Solhint: An Advanced Linter for Ethereum’s Solidity

The linting solutions available for detecting code vulnerabilities of the Solidity programming language — underlying smart contracts in Ethereum — mostly focus on the code compliance with the best linting practices. This blog post overviews a comprehensive Solhint linter that allows for detecting syntax-related security code vulnerabilities. Covering a wide range of validation rules, the tool also enables developers to add new ones, while complying with the Solidity style guide and granting 2x–4x boost in performance.

Security issues with smart contracts

Solidity is a high-level programming language the Ethereum smart contracts are written in. The language is designed to create contracts for multi-signature wallets, voting, crowdfunding, blind auctions, etc.

As the Ethereum’s system of smart contracts is still evolving, the security issue is a top priority. The recently reported Parity Multi-Sig Wallet Attack and Reentrance Attack indicate the need to enhance protection.

Using automatic syntax checks makes it possible to detect code vulnerabilities and prevent attacks. However, it is important to ensure that your code complies with the Solidity style guide, is readable, and can be easily maintained.

For checking security rules, you can use the solcheck linter, while Solium can assist you in verifying compliance with the style guide. However, the sets of rules offered by these tools are not comprehensive enough to guarantee that a code is safe and of proper quality.

Being in the need of a tool that will provide a complete and up-to-date set of rules for checking security, as well as validating compliance with the style guide and usage of best practices. So, we set out to work on it.

The new advanced linter

A month of development resulted in the Solhint solution — a library and a command line tool for static analysis of the Solidity code. Unlike alternatives that mostly focus on checking if the Solidity code complies with the best coding practices, the delivered linter allows for detecting syntax-related security vulnerabilities, supports a wide range of rules, as well as enables to add new ones if necessary.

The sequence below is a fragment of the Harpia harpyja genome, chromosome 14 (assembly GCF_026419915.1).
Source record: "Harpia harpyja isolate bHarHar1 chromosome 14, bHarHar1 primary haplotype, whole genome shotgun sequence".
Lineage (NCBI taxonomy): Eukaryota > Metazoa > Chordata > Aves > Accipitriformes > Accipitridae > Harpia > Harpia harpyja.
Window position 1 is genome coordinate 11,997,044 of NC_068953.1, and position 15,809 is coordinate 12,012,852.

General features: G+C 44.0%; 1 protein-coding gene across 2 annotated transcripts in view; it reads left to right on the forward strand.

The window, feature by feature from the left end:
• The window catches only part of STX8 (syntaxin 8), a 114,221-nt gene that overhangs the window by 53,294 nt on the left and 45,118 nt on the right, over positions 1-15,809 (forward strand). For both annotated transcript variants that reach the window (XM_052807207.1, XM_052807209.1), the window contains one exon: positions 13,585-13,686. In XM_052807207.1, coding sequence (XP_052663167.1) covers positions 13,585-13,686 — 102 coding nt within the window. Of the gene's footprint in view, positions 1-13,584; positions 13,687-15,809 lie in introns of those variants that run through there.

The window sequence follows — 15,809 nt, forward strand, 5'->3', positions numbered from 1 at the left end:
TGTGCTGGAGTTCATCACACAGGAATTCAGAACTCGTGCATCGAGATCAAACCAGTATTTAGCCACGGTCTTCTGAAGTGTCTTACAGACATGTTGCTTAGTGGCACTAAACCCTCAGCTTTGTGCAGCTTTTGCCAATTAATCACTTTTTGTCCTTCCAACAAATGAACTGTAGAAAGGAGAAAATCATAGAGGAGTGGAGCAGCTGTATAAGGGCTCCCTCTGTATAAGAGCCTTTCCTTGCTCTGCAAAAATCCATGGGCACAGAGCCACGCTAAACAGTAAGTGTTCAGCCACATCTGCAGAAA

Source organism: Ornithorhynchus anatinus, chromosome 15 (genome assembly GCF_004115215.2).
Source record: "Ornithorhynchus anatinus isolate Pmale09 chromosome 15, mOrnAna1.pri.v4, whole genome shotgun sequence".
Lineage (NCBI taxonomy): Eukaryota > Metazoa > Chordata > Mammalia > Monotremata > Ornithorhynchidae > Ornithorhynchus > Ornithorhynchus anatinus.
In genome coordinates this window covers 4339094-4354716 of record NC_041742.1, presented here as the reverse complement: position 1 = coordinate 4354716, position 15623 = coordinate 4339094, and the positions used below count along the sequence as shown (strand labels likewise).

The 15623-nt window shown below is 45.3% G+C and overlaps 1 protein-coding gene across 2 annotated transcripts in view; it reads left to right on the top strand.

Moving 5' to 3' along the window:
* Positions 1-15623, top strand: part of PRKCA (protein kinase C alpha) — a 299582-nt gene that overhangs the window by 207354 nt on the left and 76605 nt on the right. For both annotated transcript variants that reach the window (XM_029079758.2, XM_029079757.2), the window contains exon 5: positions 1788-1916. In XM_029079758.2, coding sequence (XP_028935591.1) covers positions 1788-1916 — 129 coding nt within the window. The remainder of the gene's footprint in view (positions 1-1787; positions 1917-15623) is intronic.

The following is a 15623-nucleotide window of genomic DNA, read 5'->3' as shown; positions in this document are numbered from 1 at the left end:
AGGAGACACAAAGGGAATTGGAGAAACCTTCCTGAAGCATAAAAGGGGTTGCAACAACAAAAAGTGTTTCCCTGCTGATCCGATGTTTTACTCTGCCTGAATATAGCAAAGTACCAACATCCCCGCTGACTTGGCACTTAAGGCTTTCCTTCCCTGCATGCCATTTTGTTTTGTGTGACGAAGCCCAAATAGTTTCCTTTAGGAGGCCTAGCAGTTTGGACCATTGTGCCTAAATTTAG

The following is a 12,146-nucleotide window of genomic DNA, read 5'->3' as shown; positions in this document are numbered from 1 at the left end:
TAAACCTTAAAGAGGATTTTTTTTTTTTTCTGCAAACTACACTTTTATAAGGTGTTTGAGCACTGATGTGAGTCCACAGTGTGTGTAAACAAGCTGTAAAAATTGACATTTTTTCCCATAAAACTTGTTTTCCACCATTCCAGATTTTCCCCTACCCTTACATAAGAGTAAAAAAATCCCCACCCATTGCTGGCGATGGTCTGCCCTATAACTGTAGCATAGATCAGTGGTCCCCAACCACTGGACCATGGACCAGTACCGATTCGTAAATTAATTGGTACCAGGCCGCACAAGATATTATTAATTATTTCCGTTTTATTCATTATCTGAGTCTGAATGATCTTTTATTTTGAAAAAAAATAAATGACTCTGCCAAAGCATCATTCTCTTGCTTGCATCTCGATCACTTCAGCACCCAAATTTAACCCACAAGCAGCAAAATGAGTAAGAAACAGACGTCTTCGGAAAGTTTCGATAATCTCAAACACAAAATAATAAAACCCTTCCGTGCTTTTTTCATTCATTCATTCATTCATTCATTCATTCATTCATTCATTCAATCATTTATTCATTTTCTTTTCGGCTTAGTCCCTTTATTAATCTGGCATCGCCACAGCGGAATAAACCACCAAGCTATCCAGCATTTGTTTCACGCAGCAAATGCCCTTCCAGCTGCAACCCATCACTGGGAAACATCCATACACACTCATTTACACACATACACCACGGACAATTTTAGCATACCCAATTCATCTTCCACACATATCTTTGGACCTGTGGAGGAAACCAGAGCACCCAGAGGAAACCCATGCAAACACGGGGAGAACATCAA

Solhint uses an antlr4-based implementation of the Solidity parser that enables efficient parsing and validation performance. In comparison to other linting solutions, we have achieved a 2x–4x performance boost while linting the source code.

In addition, the tool features flexible configuration options:

  • Using a preconfigured set of rules
  • Customizing default rule sets with the .solhint.json file
  • Managing the configuration rules at the code level, using special comments (e.g., “solhint-disable-line”)

How it works

First, we need to install the tool. To do that, run the command below.

npm install -g solhint
solhint -h

This will return the following output.

Usage: solhint [options] <file> […other_files]
Linter for Solidity programming language
 Options:
   -V, — version            output the version number
-f, — formatter [name] report formatter name
-h, — help output usage information
 Commands:
   stdin [options]    put source code to stdin of this utility 
init-config create sample solhint config in current folder

The tool has three major commands:

  1. By default, it receives a list of the file patterns (**/*.sol, *.sol) and runs an analysis.
  2. It is possible to provide a validating source code to STDIN of this application with the stdin command.
  3. The init-config command allows to create a basic configuration file that can be customized if needed.

Now, let’s try to lint some code with the following command:

>solhint **/*.sol

For instance, we want to change the first notification (highlighted in red) from “error” to “warning.” To do that, we need to create a configuration file and change the “compiler-fixed” option to “warn.”

To create a configuration file, run the following command.

> solhint init-config

Your current directory will display the .solhint.json file. You can modify it as shown below:

{
  “extends”: “default”,
  “rules”: {
    “compiler-fixed”: “warn”
  }
}

Next time you run the solhint validation, you will get the following output:

If you need to disable the validation for an error line, you should add the “solhint-disable-line” comment in this line. After that, you will see:

test.sol
for (uint i = 0; i<bresult.length; i++) { // solhint-disable-line

Finally, we have provided integration with such text editors as Sublime Text and Atom. The delivered plugins enable developers to automatically analyze source code and highlight the elements with errors.

Furthermore, one can now see the error description on hovering the highlighted element with a mouse.

Complying with the Solidity style guide, the Solhint linter enables developers to detect security vulnerabilities of the Solidity code across multiple validation rules and expanding the list of them if required, while enjoying a 2x–4x performance boost in comparison to alternative solutions.

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